denial of a motion to compel arbitration divests the district court of jurisdiction. The Second,
Fifth, and Ninth Circuits have held that a stay is not automatic “because arbitrability is an issue
easily separable from the merits of the underlying dispute.” Weingarten Realty Investors v.
Miller, 661 F.3d 904, 907-08 (5th Cir. 2011); see also Motorola Credit Corp. v. Uzan, 388 F.3d
39, 53-54 (2d Cir. 2004); Britton v. Co-Op Banking Grp., 916 F.2d 1405, 1411-12 (9th Cir.
1990). The majority of the circuit courts of appeal considering the issue have ruled that a notice
of appeal under 9 U.S.C. § 16, the Federal Arbitration Act, divests the district court of
jurisdiction to proceed with the case pending appeal. Bradford-Scott Data Corp., Inc. v.
Physician Computer Network, Inc., 128 F.3d 504, 506 (7th Cir. 1997); see also Levin v. Alms &
Assocs, Inc., 634 F.3d 260, 264-66 (4th Cir. 2011); Ehleiter v. Grapetree Shores, Inc., 482 F.3d
207, 215 n.6 (3d Cir. 2007); McCauley v. Halliburton Energy Servs., Inc., 413 F.3d 1158,
1160-62 (10th Cir. 2005); Blinco v. Green Tree Servicing, LLC, 366 F.3d 1249, 1251-52 (11th
Cir. 2004). The majority have found the federal policy favoring arbitration discourages district
courts from proceeding with a case while the issue of arbitrability is being reviewed by the
appeals court. Wells Enters. v. Olympic Ice Cream, No. C11-4109-DEO, 2013 U.S. Dist. LEXIS
18431, *6-7 (N.D. Iowa Jan. 31, 2013) (analyzing circuit split); see also A.O.A. v. Doe Run Res.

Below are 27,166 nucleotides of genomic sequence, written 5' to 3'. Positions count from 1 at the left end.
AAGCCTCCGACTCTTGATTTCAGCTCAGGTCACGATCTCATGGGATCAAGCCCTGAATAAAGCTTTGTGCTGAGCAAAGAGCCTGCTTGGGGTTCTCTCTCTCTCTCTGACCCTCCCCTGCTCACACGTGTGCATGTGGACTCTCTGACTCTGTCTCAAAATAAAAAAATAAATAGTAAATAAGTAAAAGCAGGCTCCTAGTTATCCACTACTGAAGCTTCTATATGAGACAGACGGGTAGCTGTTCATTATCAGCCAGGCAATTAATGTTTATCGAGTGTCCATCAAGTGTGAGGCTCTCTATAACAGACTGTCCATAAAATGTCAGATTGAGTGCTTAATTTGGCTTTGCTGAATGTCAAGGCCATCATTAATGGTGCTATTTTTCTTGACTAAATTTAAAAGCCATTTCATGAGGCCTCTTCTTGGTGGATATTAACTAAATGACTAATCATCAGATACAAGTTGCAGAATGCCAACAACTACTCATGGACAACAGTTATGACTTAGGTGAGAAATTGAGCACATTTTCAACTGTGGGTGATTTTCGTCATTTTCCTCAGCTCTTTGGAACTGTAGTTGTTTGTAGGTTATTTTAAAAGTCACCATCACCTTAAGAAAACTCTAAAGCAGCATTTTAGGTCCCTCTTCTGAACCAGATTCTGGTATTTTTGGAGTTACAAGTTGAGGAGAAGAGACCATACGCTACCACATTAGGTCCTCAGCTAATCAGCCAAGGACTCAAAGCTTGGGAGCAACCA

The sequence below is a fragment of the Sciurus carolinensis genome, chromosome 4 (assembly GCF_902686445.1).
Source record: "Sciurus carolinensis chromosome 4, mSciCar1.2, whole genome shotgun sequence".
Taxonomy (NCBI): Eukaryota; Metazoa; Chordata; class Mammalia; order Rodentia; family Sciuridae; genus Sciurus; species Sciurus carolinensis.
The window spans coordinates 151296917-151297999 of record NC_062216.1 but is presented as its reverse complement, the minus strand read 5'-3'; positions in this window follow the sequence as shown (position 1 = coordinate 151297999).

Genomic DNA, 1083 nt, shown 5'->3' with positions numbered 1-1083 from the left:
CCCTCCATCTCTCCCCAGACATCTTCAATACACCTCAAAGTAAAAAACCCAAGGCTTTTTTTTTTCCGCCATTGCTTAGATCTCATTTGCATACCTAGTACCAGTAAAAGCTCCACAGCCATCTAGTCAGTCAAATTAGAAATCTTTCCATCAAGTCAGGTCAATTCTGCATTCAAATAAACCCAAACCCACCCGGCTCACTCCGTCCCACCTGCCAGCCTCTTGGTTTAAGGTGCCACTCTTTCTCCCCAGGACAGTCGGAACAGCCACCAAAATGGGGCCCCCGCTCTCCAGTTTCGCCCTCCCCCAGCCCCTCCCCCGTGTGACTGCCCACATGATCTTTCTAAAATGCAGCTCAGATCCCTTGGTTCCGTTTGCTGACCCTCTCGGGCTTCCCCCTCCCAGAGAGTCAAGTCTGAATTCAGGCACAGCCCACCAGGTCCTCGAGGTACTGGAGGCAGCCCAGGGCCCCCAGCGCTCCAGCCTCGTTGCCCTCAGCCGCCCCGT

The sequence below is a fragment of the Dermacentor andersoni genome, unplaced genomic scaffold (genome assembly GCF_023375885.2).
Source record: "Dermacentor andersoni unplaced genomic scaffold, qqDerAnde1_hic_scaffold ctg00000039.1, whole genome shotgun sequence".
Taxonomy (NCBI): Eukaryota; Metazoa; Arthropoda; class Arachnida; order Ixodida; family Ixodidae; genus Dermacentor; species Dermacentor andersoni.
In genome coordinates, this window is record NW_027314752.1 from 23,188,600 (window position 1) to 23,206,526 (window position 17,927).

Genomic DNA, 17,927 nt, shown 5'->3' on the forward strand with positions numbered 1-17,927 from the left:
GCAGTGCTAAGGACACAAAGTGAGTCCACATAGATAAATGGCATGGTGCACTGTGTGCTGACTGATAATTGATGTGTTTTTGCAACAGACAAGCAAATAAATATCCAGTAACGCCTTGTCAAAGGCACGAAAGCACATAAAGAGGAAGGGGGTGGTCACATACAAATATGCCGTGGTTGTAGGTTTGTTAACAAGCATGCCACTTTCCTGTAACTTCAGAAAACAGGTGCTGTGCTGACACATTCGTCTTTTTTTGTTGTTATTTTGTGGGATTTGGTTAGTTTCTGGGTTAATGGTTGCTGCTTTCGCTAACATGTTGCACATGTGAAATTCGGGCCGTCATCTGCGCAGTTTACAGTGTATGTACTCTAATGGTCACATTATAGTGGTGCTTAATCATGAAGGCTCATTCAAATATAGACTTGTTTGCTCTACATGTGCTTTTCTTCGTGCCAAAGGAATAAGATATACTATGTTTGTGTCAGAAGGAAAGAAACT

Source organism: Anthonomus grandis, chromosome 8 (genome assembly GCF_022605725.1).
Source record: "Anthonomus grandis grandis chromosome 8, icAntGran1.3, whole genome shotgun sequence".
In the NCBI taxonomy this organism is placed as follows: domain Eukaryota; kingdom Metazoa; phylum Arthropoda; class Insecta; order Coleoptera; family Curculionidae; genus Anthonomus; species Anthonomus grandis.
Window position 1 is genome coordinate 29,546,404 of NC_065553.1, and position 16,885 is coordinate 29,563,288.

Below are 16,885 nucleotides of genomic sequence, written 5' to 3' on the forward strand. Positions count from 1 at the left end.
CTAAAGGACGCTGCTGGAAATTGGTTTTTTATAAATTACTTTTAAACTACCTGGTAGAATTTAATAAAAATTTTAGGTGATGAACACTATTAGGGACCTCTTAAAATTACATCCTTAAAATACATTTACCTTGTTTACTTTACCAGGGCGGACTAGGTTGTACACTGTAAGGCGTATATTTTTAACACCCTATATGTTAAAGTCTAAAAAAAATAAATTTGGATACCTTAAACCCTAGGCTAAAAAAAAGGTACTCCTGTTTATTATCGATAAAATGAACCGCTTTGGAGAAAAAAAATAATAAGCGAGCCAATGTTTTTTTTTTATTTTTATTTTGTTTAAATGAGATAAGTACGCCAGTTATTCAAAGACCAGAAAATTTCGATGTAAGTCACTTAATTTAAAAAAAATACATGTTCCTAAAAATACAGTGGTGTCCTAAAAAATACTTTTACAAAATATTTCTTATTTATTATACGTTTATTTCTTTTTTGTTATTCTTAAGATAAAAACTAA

Corp., Case No. 4:11CV44, 2012 U.S. Dist. LEXIS 34275 (E.D. Mo. Mar. 14, 2012). As the
Eleventh Circuit has explained:
Section 16 of the Federal Arbitration Act grants a party the right to file an
interlocutory appeal from the denial of a motion to compel arbitration. See 9 U.S.C.
§ 16(a)(1)(A). By providing a party who seeks arbitration with swift access to
appellate review, Congress acknowledged that one of the principal benefits of
arbitration, avoiding the high costs and time involved in judicial dispute resolution,
is lost if the case proceeds in both judicial and arbitral forums. If the court of appeals
reverses and orders the dispute arbitrated, then the costs of the litigation in the
district court incurred during appellate review have been wasted and the parties must
begin again in arbitration. . . . Thus, the underlying reasons for allowing immediate
appeal of a denial of a motion to compel arbitration are inconsistent with
continuation of proceedings in the district court, and a non-frivolous appeal warrants
a stay of those proceedings.
Blinco, 366 F.3d at 1251-52. In addition, the majority of circuits have found severing
arbitrability from the merits of the case is much more difficult than is suggested by the minority.
Bradford-Scott, 128 F.3d at 506 (“Whether the litigation may go forward in the district court is
precisely what the court of appeals must decide.”).
Parties arguing against an automatic stay have raised the specter of frivolous appeals.
And courts adopting the majority view have recognized that there may be an exception if the
appeal is frivolous. Blinco, 366 F.3d at 1251-52. An automatic stay, they argue, could lead to
undue delays. Howver, the Seventh Circuit and other courts in the majority recognize that